Posts Tagged ‘stay calm and patient’

I have 4 small children.  There are times I am so tired I could cry.  I don’t know how I am going to get through the next 3 weeks, let alone the next 3 years!  Help! –NB, Baltimore, MD

Your problem is one I hear about from parents all the time.  It happens to every parent, sooner or later. As we nurture and work with our kids, all day every day, each of us will eventually find ourselves “running on empty”.  When we become totally exhausted, a sense of overwhelm can set in.  Take heart and take a step back. Look at your situation with a little compassion.

Before we were parents, we knew we needed to take care of all our basic human needs in order to maintain some kind of balance.  None of that has changed.  We still have to eat properly, get enough sleep, have some form of mental stimulation and enjoy meaningful adult interactions. If anything, we need it MORE now!

It is very important to learn your signals of overexhaustion, as they are very individual.   If you need help,  get it. There really is no other option. If we are to care for our little ones in a loving, patient way, we have to draw strength from inside. If there is nothing from which to draw, everyone loses.   Being a martyr eventually produces resentment.  You don’t deserve that. Your kids don’t deserve that either.

You didn’t say whether or not you are employed outside the home. Some moms find that part-time employment has certain advantages.  It preserves the majority of your time and focus for family life while providing a regular outlet for social and intellectual stimulation. It also imposes a structure to your daily schedule that, in and of itself, can help you maintain a more predictable and manageable flow of activity. Whether or not you have an outside job, though,  it is extremely important to find at least 20 minutes a day to do something that you love to do.  It will become the island of time you cherish that you will look forward to throughout the day.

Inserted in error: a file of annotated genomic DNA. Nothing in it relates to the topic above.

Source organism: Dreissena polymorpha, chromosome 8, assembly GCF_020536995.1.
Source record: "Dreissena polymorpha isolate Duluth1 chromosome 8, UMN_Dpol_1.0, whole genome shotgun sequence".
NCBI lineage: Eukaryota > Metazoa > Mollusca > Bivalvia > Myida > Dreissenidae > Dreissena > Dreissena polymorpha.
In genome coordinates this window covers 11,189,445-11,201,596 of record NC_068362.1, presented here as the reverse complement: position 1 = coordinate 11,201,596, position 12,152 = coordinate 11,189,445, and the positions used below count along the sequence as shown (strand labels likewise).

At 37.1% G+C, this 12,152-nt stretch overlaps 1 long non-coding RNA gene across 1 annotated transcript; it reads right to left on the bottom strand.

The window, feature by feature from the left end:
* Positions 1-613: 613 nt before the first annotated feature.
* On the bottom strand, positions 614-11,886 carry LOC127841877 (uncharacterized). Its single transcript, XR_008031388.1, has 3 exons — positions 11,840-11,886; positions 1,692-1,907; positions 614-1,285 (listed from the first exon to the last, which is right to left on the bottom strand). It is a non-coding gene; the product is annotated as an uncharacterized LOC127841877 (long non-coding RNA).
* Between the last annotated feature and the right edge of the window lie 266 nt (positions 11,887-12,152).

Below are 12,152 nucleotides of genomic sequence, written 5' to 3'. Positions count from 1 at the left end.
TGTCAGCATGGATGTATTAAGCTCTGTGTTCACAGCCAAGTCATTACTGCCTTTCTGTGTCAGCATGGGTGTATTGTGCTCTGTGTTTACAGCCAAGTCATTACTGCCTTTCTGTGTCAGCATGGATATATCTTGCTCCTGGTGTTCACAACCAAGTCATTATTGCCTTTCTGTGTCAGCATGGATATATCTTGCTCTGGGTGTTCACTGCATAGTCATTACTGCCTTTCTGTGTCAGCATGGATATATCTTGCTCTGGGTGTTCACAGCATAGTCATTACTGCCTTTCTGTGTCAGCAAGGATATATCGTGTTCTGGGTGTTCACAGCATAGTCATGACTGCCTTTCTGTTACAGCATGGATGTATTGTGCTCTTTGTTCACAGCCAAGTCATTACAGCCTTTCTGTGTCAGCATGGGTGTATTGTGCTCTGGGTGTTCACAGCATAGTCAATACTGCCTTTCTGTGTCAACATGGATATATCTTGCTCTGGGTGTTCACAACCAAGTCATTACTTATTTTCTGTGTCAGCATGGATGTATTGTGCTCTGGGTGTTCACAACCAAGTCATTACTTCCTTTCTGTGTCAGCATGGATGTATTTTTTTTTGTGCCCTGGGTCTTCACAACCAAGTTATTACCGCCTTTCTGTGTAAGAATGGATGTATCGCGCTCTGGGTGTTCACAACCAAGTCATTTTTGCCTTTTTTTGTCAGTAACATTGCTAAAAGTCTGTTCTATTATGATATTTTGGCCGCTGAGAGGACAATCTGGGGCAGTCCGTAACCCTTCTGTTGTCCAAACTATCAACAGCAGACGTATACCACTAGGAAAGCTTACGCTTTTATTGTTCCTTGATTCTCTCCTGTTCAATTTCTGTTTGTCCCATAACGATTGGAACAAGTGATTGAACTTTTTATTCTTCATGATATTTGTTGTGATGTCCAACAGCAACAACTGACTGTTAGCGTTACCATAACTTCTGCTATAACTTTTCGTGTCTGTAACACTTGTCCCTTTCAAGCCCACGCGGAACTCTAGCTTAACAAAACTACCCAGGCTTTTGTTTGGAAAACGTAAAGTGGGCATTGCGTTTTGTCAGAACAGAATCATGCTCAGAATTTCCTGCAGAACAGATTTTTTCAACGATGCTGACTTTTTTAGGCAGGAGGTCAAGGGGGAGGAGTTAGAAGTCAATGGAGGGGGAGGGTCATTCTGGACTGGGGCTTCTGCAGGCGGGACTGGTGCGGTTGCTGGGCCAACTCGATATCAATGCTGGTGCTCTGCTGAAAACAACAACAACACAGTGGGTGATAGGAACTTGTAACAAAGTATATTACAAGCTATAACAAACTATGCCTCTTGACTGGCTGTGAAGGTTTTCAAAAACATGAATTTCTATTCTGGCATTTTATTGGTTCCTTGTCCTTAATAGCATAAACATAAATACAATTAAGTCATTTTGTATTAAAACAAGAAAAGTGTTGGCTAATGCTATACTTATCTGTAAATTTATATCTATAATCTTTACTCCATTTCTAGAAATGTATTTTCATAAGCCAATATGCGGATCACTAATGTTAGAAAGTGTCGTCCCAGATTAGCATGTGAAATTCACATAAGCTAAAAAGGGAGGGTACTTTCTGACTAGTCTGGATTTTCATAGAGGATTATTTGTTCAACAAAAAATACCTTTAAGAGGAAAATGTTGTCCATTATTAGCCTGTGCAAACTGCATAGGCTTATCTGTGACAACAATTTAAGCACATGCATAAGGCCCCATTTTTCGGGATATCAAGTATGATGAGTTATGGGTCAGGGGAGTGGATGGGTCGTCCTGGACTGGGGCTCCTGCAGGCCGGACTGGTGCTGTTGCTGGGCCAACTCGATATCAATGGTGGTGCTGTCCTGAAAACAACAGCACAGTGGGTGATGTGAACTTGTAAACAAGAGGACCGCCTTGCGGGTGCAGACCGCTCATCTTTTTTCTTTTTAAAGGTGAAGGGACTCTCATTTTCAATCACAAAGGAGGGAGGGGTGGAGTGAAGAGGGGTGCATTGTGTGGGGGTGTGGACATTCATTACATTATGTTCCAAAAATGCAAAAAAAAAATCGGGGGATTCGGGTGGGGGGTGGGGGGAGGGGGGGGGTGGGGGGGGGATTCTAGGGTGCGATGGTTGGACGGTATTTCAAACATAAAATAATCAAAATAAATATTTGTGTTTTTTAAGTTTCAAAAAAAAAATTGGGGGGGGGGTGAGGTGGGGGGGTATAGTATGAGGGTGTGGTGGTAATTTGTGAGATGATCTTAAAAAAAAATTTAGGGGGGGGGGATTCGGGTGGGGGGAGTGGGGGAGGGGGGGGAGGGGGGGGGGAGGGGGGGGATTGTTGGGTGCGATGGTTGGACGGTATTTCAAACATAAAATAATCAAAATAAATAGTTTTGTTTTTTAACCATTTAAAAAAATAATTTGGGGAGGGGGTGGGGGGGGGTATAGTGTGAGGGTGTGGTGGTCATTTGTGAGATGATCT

I also want to give you a few suggestions that you can use to reduce your actual work load.   Start with your spouse. The two of you may need to redistribute some of the home tasks to lighten your burden.  Some things like laundry and housecleaning may even have to be professionally outsourced for a period of years. You should not feel guilty about asking for this kind of help when you need it.

Here are a few more tips.   Each change  is intended to create a little more space for you to nurture yourself. The sum total can bring about a major improvement in your overall sense of well-being.

  • A teen helper on nights and weekends can provide an extra pair of hands.,
  • If you don’t have extended family leaving nearby, you might consider “adopting” an affectionate and capable ”empty nester’ who is happy to act as surrogate grandparent.
  • Why not switch off with other parents hosting play dates, giving each other a break every so often?
  • Over time, you can (and should) teach your children age appropriate, self care techniques as well as basic family tasks.
  • Create a fund of good ideas that suit your life.  Talk to friends.  Once you start looking, you will discover time saving ideas in books, magazines and on websites. one of the most labor intensive periods of life.
You deserve a break today!   Thanks for your question and hatzlachah rabah (have great success)!  This is the most labor intensive period of your life.   But, believe it or not, it passes quickly.   Fill it with sweet memories with your kids and cherished moments for yourself.

©2009 Deborah E. Katz , JPARENT, LLC All rights reserved.
Want to ask a question? Click on the Ask Debbie page at the top of the blog to submit your questions.


Read Full Post »